Health and Medical News and Resources

General interest items edited by Janice Flahiff

[News item’ The patient from the future, here today

Two thoughts on disparities highlighted in the article
What about folks who do not have the background and access to resources to self diagnose? In all countries, “developed” (as USA, most of Europe) and “developing” (asmuch of Africa, parts of Asia…)

Is it ethical for some health information to be physician/research access only?

 

From the 5 March 2014 UT-San Diego article

By 1997, those irregular heartbeats became common, leading to “hundreds and hundreds” of serious episodes, capable of causing death. She eventually received an ICD, an implanted cardioverter-defibrillator, which would shock her heart back into the proper rhythm.

Goodsell began studying her condition, drawing back on her own education. While she has no medical degree, Goodsell had been a pre-med student at UC San Diego, where she met Charles, who was studying chemistry. She dropped out after falling in love with nature during a trip to Peru.

Looking for that unifying theory, Goodsell delved into genomics, searching for mutations that could encompass her symptoms. She found it with a gene called LMNA, that codes for making proteins called lamins that stabilize cells. Defects in these proteins can cause a form of Charcot-Marie-Tooth disease, damaging nerves in the extremities and causing muscle wasting, including in the hands.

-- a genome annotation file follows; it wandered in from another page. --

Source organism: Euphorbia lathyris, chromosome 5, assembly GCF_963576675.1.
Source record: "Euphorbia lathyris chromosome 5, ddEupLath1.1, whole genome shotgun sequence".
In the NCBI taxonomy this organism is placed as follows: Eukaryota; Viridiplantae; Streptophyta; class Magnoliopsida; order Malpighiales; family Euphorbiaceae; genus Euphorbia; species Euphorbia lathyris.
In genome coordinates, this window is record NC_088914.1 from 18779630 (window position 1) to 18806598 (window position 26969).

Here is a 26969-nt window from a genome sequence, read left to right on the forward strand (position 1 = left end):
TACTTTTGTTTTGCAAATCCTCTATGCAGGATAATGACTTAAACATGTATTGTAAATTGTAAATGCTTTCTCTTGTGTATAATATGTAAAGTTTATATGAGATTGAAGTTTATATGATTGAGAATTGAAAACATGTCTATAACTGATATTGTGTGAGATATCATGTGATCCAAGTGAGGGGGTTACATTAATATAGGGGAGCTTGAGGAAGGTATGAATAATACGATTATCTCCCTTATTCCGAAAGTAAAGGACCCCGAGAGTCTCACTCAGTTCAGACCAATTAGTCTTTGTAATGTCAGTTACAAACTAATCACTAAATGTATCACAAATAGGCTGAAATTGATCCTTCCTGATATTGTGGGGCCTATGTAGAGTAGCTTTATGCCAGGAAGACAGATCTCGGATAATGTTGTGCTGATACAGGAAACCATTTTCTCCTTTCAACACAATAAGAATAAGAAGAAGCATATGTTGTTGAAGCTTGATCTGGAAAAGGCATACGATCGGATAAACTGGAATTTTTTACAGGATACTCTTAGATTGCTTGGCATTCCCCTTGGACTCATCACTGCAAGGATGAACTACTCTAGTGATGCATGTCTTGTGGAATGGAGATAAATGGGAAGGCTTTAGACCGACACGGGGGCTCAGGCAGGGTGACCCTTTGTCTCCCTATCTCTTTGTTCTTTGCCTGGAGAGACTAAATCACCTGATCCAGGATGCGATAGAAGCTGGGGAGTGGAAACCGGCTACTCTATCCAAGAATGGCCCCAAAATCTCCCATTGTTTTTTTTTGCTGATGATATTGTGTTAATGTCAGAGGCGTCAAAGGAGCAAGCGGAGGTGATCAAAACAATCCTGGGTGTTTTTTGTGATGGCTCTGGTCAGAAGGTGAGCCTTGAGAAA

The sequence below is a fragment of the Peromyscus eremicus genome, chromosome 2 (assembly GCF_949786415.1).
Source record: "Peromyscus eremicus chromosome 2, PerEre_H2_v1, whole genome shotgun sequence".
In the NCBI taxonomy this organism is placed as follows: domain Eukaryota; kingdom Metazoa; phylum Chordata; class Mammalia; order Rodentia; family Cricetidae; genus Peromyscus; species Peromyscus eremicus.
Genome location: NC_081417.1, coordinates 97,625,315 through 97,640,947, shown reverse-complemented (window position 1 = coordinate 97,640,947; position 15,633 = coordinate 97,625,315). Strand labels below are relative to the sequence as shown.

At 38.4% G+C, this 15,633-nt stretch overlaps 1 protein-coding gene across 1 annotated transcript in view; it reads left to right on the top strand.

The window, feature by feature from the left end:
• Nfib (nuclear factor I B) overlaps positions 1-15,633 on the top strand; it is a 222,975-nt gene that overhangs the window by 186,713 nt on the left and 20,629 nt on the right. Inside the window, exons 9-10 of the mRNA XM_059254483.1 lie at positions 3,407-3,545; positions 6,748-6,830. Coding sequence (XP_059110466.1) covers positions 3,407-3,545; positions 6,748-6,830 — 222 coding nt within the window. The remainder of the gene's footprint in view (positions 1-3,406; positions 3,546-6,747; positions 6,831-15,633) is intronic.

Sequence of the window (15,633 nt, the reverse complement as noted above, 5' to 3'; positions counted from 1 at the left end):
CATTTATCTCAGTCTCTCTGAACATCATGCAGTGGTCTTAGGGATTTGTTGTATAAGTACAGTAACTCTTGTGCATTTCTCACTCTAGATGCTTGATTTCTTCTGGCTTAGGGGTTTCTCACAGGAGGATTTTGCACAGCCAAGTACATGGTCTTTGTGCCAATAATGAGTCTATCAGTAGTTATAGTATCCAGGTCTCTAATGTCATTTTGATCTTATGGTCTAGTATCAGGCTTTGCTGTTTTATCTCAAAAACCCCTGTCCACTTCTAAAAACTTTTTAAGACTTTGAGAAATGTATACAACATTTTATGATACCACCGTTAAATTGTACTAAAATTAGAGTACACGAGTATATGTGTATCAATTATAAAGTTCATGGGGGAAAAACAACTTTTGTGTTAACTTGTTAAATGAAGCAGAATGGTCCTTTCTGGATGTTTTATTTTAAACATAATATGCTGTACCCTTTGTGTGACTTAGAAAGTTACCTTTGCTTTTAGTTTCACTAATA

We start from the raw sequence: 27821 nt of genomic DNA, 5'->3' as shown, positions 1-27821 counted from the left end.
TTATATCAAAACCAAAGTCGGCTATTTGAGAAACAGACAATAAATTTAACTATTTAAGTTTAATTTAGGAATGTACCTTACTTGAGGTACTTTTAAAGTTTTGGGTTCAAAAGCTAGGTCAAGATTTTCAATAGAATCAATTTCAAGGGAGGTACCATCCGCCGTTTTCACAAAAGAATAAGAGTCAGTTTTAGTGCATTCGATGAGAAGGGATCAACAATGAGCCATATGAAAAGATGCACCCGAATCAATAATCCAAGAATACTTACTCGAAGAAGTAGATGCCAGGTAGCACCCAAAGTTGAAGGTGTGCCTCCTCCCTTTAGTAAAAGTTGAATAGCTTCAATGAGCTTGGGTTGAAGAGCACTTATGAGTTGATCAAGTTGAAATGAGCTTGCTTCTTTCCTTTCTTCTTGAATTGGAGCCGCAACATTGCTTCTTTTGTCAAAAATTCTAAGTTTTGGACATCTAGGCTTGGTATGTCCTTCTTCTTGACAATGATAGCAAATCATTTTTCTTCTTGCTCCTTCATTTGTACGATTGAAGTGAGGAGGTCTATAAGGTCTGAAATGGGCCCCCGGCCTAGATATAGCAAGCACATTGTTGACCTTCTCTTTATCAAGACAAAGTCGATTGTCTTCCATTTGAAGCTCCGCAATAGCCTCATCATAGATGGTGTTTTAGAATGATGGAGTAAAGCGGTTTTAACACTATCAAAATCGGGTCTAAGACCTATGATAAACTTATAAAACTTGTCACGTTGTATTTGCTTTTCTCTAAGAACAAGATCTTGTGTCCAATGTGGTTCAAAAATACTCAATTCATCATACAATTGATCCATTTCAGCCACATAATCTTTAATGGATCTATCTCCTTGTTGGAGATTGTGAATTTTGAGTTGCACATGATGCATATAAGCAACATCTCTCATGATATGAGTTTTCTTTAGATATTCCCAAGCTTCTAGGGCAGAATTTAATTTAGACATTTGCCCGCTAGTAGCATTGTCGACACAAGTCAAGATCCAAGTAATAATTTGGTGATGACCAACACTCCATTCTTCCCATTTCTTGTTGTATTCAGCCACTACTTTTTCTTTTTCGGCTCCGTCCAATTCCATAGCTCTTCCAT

Symptom after symptom checked with the mutation. But to be sure, she needed a genetic test, and her Mayo doctors resisted.

Taking the research into self-therapy, Goodsell researched risk factors associated with the disease, examining what goes on at a molecular level. She changed her diet: Out went sugars, out went gluten and any food with additives. And out went a beloved snack.

“I used to eat bowls of jalapeño peppers. I discontinued.”

But she added certain fats she had previously avoided, such as omega-3 fatty acids and nuts, which are rich in fats.

“Cell membranes are fat, and we need fat — good fat,” she said. “I was advised to start eating fat.”

Goodsell said her symptoms improved. Control over her hands improved enough to allow her to eat with chopsticks and to resume kitesurfing.

Goodsell’s doctor wrote up her case history, listing her as co-author “because he said I had done the lion’s share of the work.” The study is to be presented at an upcoming meeting of the Heart Rhythm Society.

 

Read the entire article here

Epatients: The hackers of the healthcare world [O’Reilly Radar]

Meet e-patient Dave – a voice of patient engagement (and related resources)

 

 

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March 21, 2014 - Posted by | health care | , , , , , , ,

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